When I mentioned, for the first time, the constitutional, but extralegal battle I'd launched in April against the municipality of Yokohama over my refusal to pay income-unrelated residential taxes, they made an aboutface on me presumably because they thought any person who dares to put into action what he says is the right thing to do is a psychopath. The acid test revealed that those who I am inclined to classify as Type 3 are no different from the Japanese whose Honne is always miles apart from their Tatemae.

The Japanese have been known for their trait for
総論賛成・各論反対 (So-Ron Sansei, Kaku-ron Hantai) which literally means agreement in principle and opposition in specifics. While in business, especially in the bubble and post-bubble years, I tried hard to convince my subordinates, peers and bosses that our organization was badly in need of reengineering and downsizing. No one raised an objection. But when I was handing a pink slip to any one of them, he never failed to violently resist.

On the contrary, employees of government agencies at all levels have never faced this dilemma. That makes it all the more difficult for me to convince these ignorant and arrogant tax collectors. Actually I am on the brink of surrender with more than 30% of my pension annuity being robbed starting October.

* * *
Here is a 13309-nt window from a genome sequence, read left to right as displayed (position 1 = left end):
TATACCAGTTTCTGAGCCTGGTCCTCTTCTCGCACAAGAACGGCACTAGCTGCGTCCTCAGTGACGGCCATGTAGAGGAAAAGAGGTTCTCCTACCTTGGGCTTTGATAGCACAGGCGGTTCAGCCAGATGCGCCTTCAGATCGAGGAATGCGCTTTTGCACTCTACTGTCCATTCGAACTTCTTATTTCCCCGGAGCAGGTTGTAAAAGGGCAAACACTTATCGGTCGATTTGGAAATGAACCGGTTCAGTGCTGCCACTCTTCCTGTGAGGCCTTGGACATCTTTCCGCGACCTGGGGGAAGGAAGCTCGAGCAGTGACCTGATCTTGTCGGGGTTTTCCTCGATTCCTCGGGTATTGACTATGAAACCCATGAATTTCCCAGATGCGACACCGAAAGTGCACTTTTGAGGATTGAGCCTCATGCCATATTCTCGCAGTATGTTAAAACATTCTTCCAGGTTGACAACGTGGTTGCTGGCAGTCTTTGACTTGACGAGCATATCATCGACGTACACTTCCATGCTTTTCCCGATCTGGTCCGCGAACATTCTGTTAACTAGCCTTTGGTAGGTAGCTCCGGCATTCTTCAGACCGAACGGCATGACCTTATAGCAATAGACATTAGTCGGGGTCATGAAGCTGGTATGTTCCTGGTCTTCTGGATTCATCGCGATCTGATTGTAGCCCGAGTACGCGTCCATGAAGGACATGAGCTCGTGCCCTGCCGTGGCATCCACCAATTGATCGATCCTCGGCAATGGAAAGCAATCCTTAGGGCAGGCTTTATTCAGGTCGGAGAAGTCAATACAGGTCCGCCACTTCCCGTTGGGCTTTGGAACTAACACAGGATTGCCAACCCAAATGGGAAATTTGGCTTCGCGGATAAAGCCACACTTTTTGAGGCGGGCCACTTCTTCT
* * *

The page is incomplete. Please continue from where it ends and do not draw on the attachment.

Initially, I based my protest primarily on the Constitution, particularly its Articles 14 (equality under law,) 25 (right to maintain the minimum standards of wholesome and cultured living) and 29 (inviolable property right.) But it was as though I was talking to a brick wall.

Japan's Constitution, which was virtually promulgated by Gen. Douglas MacArthur 67 years ago, upholds three principles in it: pacifism, egalitarianism and reciprocity. The first two were superfluous because the Japanese have long been extremely blood-phobic people who have never risked their lives to defend their innate right and dignity against anyone at home or from abroad, and its rulers could perpetuate an oppressive, but classless society since the early-8th century with their ingenious art of lying. On the contrary, the reciprocity principle has never taken root in this land.

When it comes to subordinate laws, Japanese lawmakers have all been stupid enough to model them after the so-called Anglo-American legal system which tends to leave a lot of leeway for the discretion of people practicing law because of its "enumeration method." On the other hand, the Japanese at large never understand that people define the law, not the other way around. As a result, the reciprocity principle supposedly governing relationships between taxpayers and the state has always remained a Tatemae. Under the circumstances, I don't think I have to tell you how the tax collectors have actually exercised their discretionary power which is way too much for these immature guys.

If I were Fumiko Hayashi who recently succeeded the equally crooked Hiroshi Nakada as Yokohama Mayor, I would certainly replace the crowd of highly-paid zombies with a much smaller number of robots whose brains are stuffed with the articles of local tax law, related ordinances and precedents.